|US7916706||Mar 13, 2008||Mar 29, 2011||Broadcom Corporation|
|US7916723||Jul 1, 2009||Mar 29, 2011||Adtran, Inc.||Automatic network topology identification by nodes in the network|
|US7920553||Feb 20, 2004||Apr 5, 2011||Broadcom Corporation|
|US7929428||Nov 25, 2008||Apr 19, 2011||Adtran, Inc.||Switch for dynamically rerouting traffic due to detection of faulty link|
|US7933252||Feb 20, 2004||Apr 26, 2011||Broadcom Corporation|
|US7936713||Jan 12, 2010||May 3, 2011||Broadcom Corporation|
|US7940760 *||Apr 20, 2007||May 10, 2011||Samsung Electronics Co., Ltd.||Method and apparatus for discovering component in at least one sub-network|
|US7949784||Feb 23, 2010||May 24, 2011||Sony Computer Entertainment America Llc||Peer-to-peer data relay|
|US7957324||Nov 25, 2008||Jun 7, 2011||Adtran, Inc.||Utilizing bandwidth in ring network using path cost and protection techniques|
|US7957339 *||Sep 11, 2007||Jun 7, 2011||Broadcom Corporation||Wireless local area network management|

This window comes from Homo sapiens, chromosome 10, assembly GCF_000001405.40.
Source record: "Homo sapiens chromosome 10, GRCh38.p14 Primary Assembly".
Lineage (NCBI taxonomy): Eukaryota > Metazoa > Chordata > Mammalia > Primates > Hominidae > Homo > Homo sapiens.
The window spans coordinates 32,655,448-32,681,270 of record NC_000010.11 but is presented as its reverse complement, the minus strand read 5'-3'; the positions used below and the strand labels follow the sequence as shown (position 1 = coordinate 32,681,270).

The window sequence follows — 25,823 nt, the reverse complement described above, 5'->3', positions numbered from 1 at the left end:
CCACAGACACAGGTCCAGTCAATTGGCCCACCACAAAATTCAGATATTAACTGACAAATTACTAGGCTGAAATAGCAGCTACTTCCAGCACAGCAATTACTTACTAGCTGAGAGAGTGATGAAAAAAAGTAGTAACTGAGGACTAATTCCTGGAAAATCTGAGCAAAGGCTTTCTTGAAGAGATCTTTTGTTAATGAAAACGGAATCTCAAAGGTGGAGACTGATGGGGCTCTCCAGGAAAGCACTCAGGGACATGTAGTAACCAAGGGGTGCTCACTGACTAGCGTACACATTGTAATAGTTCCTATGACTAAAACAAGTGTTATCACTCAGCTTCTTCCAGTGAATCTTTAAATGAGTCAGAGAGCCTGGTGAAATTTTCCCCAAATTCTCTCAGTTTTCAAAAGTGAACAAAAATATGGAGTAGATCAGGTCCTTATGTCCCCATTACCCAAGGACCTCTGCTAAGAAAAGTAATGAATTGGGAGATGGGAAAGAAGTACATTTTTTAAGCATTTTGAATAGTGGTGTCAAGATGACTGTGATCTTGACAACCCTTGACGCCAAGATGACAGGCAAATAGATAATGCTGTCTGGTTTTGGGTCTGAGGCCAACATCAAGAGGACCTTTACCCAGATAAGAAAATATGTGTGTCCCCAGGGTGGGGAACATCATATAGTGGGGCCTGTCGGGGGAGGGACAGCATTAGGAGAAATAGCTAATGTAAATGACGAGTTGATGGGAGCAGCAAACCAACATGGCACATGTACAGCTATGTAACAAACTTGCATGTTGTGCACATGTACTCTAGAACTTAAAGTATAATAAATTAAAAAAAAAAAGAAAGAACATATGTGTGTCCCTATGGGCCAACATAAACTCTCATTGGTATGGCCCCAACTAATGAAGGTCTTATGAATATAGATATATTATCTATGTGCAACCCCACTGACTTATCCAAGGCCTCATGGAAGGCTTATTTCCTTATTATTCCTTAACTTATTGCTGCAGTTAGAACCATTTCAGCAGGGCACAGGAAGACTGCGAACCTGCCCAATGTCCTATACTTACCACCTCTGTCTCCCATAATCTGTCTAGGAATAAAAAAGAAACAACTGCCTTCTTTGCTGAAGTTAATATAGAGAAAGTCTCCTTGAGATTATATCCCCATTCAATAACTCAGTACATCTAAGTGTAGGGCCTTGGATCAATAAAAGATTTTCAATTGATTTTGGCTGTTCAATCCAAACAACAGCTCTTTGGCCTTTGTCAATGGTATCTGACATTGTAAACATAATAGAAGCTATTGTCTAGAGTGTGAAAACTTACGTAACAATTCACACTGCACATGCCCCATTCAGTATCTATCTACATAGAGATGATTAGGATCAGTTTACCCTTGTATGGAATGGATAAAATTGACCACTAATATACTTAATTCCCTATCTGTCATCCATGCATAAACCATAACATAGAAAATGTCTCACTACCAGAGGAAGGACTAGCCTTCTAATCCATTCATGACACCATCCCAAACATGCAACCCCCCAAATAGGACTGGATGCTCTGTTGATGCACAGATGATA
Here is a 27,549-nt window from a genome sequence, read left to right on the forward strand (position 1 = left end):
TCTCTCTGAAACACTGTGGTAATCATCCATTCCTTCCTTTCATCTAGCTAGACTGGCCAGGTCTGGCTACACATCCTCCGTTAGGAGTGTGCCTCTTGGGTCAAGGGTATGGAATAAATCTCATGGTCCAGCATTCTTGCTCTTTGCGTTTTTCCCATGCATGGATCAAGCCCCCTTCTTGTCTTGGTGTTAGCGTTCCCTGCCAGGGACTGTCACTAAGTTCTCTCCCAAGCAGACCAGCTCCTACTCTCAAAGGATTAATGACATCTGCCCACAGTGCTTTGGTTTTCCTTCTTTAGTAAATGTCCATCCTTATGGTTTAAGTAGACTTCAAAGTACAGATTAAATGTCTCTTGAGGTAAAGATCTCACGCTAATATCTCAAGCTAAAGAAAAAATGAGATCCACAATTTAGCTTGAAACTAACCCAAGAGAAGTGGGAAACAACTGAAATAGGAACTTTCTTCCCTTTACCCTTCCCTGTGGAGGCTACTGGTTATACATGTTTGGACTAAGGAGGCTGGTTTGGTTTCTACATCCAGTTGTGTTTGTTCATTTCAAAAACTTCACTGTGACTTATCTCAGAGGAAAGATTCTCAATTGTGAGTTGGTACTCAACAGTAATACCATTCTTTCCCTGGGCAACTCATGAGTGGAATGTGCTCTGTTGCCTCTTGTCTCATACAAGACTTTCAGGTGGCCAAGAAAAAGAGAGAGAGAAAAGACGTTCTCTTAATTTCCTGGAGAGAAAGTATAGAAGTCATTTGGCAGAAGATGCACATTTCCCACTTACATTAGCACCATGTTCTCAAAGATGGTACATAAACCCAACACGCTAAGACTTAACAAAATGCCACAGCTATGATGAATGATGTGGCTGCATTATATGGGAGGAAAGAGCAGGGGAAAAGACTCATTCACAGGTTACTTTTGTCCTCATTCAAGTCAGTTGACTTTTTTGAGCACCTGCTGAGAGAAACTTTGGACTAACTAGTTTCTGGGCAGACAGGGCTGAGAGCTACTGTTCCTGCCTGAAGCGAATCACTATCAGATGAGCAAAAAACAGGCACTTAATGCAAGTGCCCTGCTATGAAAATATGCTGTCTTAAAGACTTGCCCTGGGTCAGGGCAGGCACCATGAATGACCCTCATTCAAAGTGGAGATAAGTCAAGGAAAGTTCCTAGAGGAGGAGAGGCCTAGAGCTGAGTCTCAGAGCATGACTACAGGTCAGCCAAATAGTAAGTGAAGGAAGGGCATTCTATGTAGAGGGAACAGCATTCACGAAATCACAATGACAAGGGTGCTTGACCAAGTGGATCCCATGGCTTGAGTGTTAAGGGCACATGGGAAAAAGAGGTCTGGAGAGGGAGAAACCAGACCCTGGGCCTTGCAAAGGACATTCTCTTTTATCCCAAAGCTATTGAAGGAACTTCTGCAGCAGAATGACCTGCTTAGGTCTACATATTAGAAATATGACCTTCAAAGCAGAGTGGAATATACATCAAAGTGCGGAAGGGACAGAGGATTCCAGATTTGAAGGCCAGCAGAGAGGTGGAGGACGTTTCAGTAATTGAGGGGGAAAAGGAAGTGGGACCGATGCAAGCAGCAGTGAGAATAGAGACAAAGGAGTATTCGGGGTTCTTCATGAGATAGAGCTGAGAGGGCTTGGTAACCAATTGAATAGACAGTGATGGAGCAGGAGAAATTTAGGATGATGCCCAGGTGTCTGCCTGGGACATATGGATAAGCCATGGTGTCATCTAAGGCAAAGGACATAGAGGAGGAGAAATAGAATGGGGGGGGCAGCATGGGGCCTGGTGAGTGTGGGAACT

|US7965669||Jul 24, 2007||Jun 21, 2011||Marvell International Ltd.||Apparatus and method for detecting hidden nodes in a wireless network|
|US7965842||Jun 28, 2002||Jun 21, 2011||Wavelink Corporation||System and method for detecting unauthorized wireless access points|
|US7995478||May 30, 2007||Aug 9, 2011||Sony Computer Entertainment Inc.||Network communication with path MTU size discovery|
|US8005957||Dec 21, 2010||Aug 23, 2011||Sony Computer Entertainment Inc.||Network traffic prioritization|
|US8015300||Oct 22, 2010||Sep 6, 2011||Sony Computer Entertainment Inc.||Traversal of symmetric network address translator for multiple simultaneous connections|
|US8027324||May 6, 2010||Sep 27, 2011||Strix Systems, Inc.||Self-configuring, self-optimizing wireless local area network system|
|US8027339||Sep 29, 2008||Sep 27, 2011||Nomadix, Inc.||System and method for establishing network connection|
|US8045514 *||Jun 26, 2006||Oct 25, 2011||Samsung Electronics Co., Ltd.||Transmitting frames in wireless local area network (WLAN)|
|US8060626||Sep 22, 2008||Nov 15, 2011||Sony Computer Entertainment America Llc.||Method for host selection based on discovered NAT type|